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best kind of tomatoes to use when making salsa?

m
maya Sep 12, 2004 02:52 PM

Hello.

I made salsa the other day with the tomatoes that come on the vine and it was way too liquidy. What type of tomatoes are good to use when making salsas? One where too much liquid won't come out? And preferably that can be found in most supermarkets. I heard the Heirloom ones are nice but we don't get those ones in my supermarket.

Cheers,

Maya

  1. c
    christina z Sep 13, 2004 07:46 PM

    I've used any and all kinds. The key is to seed them and allow them to drain a bit if they seem to have an overabundance of juice. You may want to blanch and peel them if they've got really thick skins but the ones I grow in my garden work fine with the skins on. Make sure the other ingredients you add aren't exuding a ton of juice. Drain onions and dry fresh chiles well before proceeding with your recipe. If you use fresh herbs make sure they are completely dry before you add them.

    1. a
      Alan408 Sep 13, 2004 12:04 PM

      What type of tomatoes are good to use when making salsas? Ripe Tomatoes are best for making salsa.

      One where too much liquid won't come out? And preferably that can be found in most supermarkets. Very difficult to find ripe tomatoes in most supermarkets. You can buy their offerings and try to ripen them at home.

      If your tomatoes are too watery for your tastes, drain off the liquid.

      1. d
        danna Sep 13, 2004 09:12 AM

        I both agree and disagree w/ the posters who suggest Romas. Perhaps I should run for public office.

        If you can't get anything but nasty, picked-green and shipped grocery store tomatoes, then Romas are a good choice because they are the lesser of evils.

        But if you can get good vine-ripened tomatoes of some other variety, I would use those. To me, Romas just aren't as good to eat raw as other varieties. All tomatoes are going to release water after you salt them. Just make your salsa a bit in advance (it's better after the flavors get to meld a bit) and then drain off the water.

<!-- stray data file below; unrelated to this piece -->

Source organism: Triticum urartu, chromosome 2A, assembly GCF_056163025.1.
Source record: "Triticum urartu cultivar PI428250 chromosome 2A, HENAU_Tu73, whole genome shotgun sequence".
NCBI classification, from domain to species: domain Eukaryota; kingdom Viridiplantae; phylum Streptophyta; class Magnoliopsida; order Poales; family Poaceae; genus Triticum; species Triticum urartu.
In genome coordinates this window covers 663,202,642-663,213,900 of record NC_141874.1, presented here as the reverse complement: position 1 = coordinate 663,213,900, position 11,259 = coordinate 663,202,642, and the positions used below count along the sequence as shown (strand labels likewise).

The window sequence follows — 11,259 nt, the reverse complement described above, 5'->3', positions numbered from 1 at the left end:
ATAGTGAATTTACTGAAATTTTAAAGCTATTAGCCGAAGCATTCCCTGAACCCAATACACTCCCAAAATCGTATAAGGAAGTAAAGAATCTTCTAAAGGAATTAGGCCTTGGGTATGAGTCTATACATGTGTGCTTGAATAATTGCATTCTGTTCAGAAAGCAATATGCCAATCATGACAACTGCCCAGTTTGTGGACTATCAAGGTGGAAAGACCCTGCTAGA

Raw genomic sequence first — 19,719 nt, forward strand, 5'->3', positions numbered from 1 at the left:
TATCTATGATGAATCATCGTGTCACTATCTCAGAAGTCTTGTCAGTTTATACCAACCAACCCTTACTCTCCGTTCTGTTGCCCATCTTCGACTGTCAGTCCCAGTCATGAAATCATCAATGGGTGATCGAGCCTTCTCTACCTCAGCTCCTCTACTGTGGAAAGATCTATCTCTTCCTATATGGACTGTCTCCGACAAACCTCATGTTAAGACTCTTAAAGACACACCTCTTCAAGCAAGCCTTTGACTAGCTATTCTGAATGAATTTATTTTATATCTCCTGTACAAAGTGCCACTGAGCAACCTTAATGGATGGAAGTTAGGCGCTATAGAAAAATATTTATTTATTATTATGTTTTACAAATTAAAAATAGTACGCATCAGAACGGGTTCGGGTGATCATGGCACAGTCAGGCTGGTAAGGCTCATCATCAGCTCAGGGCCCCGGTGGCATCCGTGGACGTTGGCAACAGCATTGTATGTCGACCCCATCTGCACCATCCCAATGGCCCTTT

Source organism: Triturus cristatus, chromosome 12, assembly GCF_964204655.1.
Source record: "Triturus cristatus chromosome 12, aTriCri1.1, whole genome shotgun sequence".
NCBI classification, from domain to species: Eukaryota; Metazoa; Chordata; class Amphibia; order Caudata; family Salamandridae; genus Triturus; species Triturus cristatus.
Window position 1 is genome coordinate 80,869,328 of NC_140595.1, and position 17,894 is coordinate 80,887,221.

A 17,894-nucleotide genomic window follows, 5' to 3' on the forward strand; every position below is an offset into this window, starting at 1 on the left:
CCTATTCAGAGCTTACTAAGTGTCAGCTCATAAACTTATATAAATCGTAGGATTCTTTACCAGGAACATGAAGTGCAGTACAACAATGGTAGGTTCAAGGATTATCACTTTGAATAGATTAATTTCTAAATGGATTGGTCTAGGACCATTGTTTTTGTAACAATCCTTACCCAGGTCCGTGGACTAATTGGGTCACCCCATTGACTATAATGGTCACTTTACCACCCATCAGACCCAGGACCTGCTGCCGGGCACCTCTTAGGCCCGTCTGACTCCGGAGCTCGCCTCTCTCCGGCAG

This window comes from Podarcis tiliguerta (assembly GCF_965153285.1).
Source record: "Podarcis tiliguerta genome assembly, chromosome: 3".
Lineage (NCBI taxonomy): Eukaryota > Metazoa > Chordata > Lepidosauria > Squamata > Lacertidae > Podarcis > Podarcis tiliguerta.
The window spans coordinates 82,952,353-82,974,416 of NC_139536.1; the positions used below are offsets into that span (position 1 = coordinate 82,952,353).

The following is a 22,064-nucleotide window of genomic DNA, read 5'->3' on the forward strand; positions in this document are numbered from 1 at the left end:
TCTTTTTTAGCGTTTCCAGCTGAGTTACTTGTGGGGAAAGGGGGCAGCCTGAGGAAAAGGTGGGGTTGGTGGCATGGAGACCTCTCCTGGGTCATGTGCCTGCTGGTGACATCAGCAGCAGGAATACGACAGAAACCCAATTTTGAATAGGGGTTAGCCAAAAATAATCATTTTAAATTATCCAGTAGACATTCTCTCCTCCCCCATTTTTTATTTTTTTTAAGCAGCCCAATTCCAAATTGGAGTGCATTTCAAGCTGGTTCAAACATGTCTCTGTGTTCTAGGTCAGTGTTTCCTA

1. f
          formerly grueldelux Sep 12, 2004 03:34 PM

          Plum/roma are traditional and good because of their relative lack of seeds/juice and good quantity of flesh. They are also easy to de-seed and easy to dice. Even those can produce liquidy salsa, though, I guess because the salt draws the moisture out. You can try salting the diced tomatoes and draining in a colander for 1/2 hour or so, or roasting briefly in medium oven (though that makes the salsa a little less cruda.)

          3 Replies
          1. re: formerly grueldelux
            n
            Nina W. Sep 12, 2004 06:13 PM

            But for heaven's sake, put the colander over a bowl and save the glorious "tomato water" that comes out!!!

            1. re: Nina W.
              d
              doc Sep 12, 2004 07:02 PM

              san marzano tomotoes- look for the d.o.c. stamp brands- la valle- colluchio, terra mia are good- go to italian deli's or fairway mkt etc

              1. re: Nina W.
                f
                formerly grueldelux Sep 12, 2004 09:38 PM

                Didn't I say that? Oh, I guess not.
                Like she said.

            2. j
              Jess Sep 12, 2004 03:23 PM

              Heirloom is not a type of tomato, it refers to any line of seeds that have not been recently hybridized for whatever reason. They often taste better, but don't stand up as well to shipping, or aren't as pretty. Check local farmers' markets.

              My suggestion for your salsa is to use whatever tomatoes you like, but squeeze out the seeds before you chop them. Cut them in half horizontally, and just gently squeeze until all the goop and seeds are out. Then chop just the meat. I'm sure there are some types that aren't as juicy, maybe try Romas.

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